From their enviably located studio in fashionable Lower Manhattan, Christine Van Der Hurd and her team have been designing and creating bespoke rugs, carpets and textiles in New York for over 36 years, working closely with interior designers to produce acclaimed collections and custom pieces.
“Our designs center around the union of timeless rhythmic patterns, combined with striking colors and textures,” she explains, happily recalling examples of the design house’s work that have graced both private and public spaces.
One of Vanderhurd’s most celebrated commissions was by India Jane Birley and Adam Bray, for the renowned nightclub, Annabel’s, in London’s exclusive Mayfair. “We were given license to be flamboyant,” remembers Van Der Hurd, “and the result was a whimsical floral pattern that danced across the floor, allowing no repeat.”
These days, the design house she founded operates out of two offices—one across the Atlantic, on London’s Portobello Road, Notting Hill, and the other on Manhattan’s Crosby Street, SoHo.
Vanderhurd’s most recent projects include a collaboration with the interior designer Suzy Hoodless, for the redevelopment of Television Centre [the former home of the BBC in White City, London], and with Kit Kemp of Firmdale Hotels, for both London’s Ham Yard Hotel and The Whitby Hotel in New York – set to open in early 2017.
New York in the 1970s was one of the best places to be as a young designer – Christine Van Der Hurd
“I first moved to the city in 1977, aged 25. My ex-husband and I opened a vintage furniture shop in Manhattan. It was in the same district as the 26th Street Flea Market [between Chelsea and Kips Bay], which was very popular at the time. New York in the 1970s was one of the best places to be as a young designer.”
“In 1981, we relocated to Broadway, and later to SoHo. We opened a store, Modernage – where we focused on modern European furniture, showing designers such as Tom Dixon, Ron Arad, and Danny Lane, and furniture brands such as Cappellini, Moroso and Magis.”
SoHo was always an “artsy” area
“By the 1980s, it had lots of exciting galleries and unique fashion boutiques. More recently, it has spread eastwards, merging with Chinatown, and Little Italy—which has brought back some of the edginess of the ’80s and ’90s, along with new bars and restaurants,” Van Der Hurd observes. “You can still stroll around and discover something exciting.”
This is a city made for shopping
“The corner of Howard and Crosby has several independent shops. Vanderhurd, of course, has its studio at No. 5 Crosby. De Vera is truly amazing; it is a gallery with a beautifully displayed collection of curiosities, including hand-blown glass insects, beaded prisoner-of-war snakes, and unique semi-precious jewelry made up of found pieces.”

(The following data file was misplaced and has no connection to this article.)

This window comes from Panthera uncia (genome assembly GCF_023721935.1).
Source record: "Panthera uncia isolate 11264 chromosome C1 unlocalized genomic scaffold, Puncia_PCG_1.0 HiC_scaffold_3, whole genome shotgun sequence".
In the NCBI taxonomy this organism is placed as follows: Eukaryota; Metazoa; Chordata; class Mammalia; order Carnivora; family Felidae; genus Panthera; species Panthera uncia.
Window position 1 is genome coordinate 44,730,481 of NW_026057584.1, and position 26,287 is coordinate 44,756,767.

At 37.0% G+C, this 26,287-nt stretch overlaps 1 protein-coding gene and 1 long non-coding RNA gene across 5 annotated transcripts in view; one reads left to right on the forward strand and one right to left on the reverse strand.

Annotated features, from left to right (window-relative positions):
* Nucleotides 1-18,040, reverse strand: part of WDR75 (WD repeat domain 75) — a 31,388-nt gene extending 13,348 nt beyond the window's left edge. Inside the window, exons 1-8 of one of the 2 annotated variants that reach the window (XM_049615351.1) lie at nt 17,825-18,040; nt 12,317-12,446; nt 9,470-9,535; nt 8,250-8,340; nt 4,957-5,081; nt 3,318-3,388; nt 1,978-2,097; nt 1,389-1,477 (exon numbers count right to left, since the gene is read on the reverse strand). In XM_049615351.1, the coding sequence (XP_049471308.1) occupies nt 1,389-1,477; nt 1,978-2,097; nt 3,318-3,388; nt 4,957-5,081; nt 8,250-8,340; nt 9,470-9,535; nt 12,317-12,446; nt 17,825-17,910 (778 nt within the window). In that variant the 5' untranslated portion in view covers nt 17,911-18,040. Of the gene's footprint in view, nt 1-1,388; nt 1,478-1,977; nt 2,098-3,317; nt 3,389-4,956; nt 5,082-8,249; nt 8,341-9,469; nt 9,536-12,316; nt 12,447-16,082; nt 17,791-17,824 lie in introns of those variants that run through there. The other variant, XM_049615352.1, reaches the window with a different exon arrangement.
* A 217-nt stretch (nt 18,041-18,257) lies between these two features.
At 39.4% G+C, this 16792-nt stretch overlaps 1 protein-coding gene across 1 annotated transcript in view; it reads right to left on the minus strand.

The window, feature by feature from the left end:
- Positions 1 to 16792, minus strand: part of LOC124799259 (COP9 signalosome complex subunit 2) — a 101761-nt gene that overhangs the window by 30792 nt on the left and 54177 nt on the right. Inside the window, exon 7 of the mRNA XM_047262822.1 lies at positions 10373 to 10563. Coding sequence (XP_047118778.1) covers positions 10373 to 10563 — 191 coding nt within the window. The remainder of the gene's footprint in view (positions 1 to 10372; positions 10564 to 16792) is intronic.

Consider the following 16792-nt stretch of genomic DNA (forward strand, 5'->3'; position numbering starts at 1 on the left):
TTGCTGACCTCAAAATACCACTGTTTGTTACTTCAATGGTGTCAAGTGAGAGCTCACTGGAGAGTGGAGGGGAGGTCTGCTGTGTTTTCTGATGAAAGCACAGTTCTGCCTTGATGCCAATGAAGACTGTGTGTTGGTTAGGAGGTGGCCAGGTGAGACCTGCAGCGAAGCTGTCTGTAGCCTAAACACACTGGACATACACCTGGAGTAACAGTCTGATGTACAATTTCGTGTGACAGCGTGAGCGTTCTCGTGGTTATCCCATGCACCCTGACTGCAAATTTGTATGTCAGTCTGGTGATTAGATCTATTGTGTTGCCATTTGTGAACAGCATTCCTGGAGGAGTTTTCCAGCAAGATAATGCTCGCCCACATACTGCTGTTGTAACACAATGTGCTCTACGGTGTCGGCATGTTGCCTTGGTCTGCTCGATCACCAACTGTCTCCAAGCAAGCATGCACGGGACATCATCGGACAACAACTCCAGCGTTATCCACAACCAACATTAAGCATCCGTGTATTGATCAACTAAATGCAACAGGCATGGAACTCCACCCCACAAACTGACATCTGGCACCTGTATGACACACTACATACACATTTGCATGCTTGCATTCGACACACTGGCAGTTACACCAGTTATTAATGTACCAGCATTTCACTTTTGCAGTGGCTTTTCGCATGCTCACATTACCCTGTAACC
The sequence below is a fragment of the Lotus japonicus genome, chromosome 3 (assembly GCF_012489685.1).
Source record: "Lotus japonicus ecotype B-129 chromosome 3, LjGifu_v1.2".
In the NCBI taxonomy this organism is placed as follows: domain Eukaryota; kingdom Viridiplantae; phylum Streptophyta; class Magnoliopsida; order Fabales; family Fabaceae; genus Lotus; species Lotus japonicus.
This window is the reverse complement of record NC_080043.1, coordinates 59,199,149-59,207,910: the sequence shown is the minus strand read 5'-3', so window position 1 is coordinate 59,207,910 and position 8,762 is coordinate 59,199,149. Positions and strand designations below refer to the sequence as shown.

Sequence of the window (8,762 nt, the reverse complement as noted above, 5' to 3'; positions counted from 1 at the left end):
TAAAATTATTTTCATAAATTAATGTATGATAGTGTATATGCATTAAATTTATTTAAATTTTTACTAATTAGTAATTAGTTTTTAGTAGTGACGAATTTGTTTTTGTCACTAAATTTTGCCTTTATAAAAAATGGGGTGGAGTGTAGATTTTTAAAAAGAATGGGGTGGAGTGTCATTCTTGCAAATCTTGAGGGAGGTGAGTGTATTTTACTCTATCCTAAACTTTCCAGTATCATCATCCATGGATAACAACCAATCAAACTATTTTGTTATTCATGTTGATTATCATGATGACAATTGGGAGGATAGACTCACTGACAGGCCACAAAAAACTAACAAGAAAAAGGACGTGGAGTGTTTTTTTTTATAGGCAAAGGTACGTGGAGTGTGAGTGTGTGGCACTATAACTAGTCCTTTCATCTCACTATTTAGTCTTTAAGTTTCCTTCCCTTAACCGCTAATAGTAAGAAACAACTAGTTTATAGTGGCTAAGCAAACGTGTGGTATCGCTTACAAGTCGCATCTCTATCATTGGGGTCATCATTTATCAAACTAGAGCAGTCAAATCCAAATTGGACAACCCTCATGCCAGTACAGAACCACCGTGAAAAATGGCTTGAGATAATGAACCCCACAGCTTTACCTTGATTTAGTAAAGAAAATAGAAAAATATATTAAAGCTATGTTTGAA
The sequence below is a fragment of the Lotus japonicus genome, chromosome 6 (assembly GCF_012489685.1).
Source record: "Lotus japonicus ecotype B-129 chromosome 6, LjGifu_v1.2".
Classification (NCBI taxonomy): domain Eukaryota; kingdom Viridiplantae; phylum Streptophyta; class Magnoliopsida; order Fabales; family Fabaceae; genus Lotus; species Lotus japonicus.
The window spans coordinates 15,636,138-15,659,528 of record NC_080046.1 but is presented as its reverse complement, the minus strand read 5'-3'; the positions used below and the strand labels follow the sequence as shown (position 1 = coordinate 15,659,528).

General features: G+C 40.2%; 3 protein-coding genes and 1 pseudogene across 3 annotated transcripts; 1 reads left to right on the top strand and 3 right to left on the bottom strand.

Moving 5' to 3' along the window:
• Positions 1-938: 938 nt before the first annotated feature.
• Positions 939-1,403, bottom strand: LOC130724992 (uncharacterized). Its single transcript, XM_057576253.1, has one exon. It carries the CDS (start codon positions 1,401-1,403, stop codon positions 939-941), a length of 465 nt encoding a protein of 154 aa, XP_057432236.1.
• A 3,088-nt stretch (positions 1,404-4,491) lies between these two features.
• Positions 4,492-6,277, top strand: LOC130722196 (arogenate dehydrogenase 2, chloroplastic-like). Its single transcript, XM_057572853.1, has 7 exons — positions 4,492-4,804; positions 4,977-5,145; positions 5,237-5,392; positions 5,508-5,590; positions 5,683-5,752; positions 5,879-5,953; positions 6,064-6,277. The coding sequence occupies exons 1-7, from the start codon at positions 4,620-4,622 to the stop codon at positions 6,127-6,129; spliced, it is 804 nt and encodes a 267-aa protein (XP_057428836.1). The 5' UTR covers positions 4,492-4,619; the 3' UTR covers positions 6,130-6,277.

“BDDW is great for luxury furniture, designed in America—honest, and with exquisite detail. Michele Varian offers an exciting mix of design, from homewares to jewelry. She sources from local artisans, and always has something different each time you visit.
“McNally Jackson is a magical bookstore, in NoLIta, that has recently added a ‘Picture Room’—it’s an art shop dedicated to rare prints, as well as artist books, and posters. You can always find an interesting piece of art at an affordable price.”
“For clothes, I tend to go to Totokaelo, close by us on Crosby Street. It offers a well-curated collection of designer clothing, as well as objects. I also love Maria Cornejo, for her interesting shapes and unusual fabrics. And my all-time favorite place for clothes shopping is Dries Van Noten, especially for his use of embroidery.”
Eat and drink your way through the neighborhood
“I really love Cafe Gitane, where I like to sit and watch the world go by. Here, I order the wonderful couscous, or the avocado on toast—it’s the best! Il Buco Alimentari is my favorite of favorites, for its Italian food and its great selection of wines. I prefer to sit up at the kitchen counter where, if you’re lucky, you’ll be offered some tasters.”
If you only have 24 hours in the city…
“I would recommend breakfast at Russ & Daughters Cafe, on the Lower East Side; they serve the best soft scrambled eggs and caviar. If you’re a book lover, visit the Strand bookstore, on Broadway and 12th. Then, go to the Whitney, to see the latest contemporary art shows—and to enjoy the views from the rooftop.
“From there, you can walk along The High Line. Head uptown, towards The Met, where you could lose yourself for a week in its exhibitions and extensive collections. Alternatively, the Neue Galerie is well worth a visit; it has an inspiring collection of early 20th-century Austrian and German art and design.”
“If you like oysters, I would recommend the Grand Central Oyster Bar, not least so that you can enjoy its opulent interiors, and take in Grand Central Station itself—which was spectacularly restored, by Beyer Blinder Belle.
“Book a boat trip on the Circle Line at night; I was recently invited on a sunset trip. It was the first time I had actually gone around the island, having previously thought it was too much of a cliché. It was truly spectacular—and so informative! Finish the day with a dry Martini at The Carlyle, and dinner at Balthazar.”